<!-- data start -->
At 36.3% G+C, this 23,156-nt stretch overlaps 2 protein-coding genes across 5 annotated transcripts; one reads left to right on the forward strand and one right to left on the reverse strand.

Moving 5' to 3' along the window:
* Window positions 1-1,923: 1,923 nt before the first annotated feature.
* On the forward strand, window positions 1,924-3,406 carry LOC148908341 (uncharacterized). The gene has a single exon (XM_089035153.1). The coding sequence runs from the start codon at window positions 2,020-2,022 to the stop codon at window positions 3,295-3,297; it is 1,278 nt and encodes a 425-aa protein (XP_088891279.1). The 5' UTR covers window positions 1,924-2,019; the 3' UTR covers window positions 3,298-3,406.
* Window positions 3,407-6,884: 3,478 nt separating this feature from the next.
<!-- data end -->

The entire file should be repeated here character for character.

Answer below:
At 36.3% G+C, this 23,156-nt stretch overlaps 2 protein-coding genes across 5 annotated transcripts; one reads left to right on the forward strand and one right to left on the reverse strand.

Moving 5' to 3' along the window:
* Window positions 1-1,923: 1,923 nt before the first annotated feature.
* On the forward strand, window positions 1,924-3,406 carry LOC148908341 (uncharacterized). The gene has a single exon (XM_089035153.1). The coding sequence runs from the start codon at window positions 2,020-2,022 to the stop codon at window positions 3,295-3,297; it is 1,278 nt and encodes a 425-aa protein (XP_088891279.1). The 5' UTR covers window positions 1,924-2,019; the 3' UTR covers window positions 3,298-3,406.
* Window positions 3,407-6,884: 3,478 nt separating this feature from the next.